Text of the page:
Notes from Reading Sylvia Plath for POETS Day

The Unexpectedness of the poppies
their gratuitous beauty in
her own frozen life
               – Unknown Annotator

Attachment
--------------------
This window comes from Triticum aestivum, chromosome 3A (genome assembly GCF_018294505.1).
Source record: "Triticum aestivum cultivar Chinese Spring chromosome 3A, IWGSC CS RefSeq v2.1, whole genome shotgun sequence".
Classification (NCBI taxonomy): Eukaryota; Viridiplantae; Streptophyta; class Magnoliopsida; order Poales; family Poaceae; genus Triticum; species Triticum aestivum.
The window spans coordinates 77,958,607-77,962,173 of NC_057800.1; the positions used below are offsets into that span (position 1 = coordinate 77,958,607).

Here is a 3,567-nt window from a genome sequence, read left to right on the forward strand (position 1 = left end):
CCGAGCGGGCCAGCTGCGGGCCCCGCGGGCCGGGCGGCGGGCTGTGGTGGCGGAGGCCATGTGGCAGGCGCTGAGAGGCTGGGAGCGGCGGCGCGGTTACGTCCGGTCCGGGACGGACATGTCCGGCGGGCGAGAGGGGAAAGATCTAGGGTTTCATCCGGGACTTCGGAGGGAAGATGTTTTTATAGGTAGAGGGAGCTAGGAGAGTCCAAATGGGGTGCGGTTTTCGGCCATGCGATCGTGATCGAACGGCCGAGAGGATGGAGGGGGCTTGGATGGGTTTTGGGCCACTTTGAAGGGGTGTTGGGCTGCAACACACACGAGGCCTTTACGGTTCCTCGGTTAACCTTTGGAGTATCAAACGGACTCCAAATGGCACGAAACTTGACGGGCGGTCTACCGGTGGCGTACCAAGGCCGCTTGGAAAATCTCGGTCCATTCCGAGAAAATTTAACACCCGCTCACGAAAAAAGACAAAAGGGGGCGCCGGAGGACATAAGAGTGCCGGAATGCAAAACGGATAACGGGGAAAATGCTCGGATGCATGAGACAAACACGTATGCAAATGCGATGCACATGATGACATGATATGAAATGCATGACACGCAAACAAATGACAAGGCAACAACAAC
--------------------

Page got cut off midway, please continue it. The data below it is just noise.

I checked out Sylvia Plath’s collections The Colossus and other poems and Ariel from The Emmet O’Neal Library in Mountain Brook, Alabama a week or so ago. Rather, I checked out Sylvia Plath’s collections The Colossus and other poems and Ariel from O’Neal Library, formerly The Emmet O’Neal Library until Emmet’s views on segregation that no one knew or knows about were dug up and found to be too embarrassing to city council public relations people but not so embarrassing that the O’Neal family’s, gracious benefactors it seems, name suffer as well, in Mountain Brook, Alabama a week or so ago. Someone got to Ariel before I did. Actually, lots of people got to Ariel before I did. At least I assume so. The earliest stamped date in the book, copyrighted 1966, appears to be May 7, 1987. A lot of people likely signed their name from the card that used to be in the check out sleave adhered to the last page. It’s all computerized now, of course, so the card is no more. Some library books still have them and I like to see how many people read the book, or at least took it home, before me. Not Ariel. The card is gone. I know at least one person checked it out though, because she wrote all over the place. That’s the someone I’m focusing on, because that someone went from being a someone to being someone.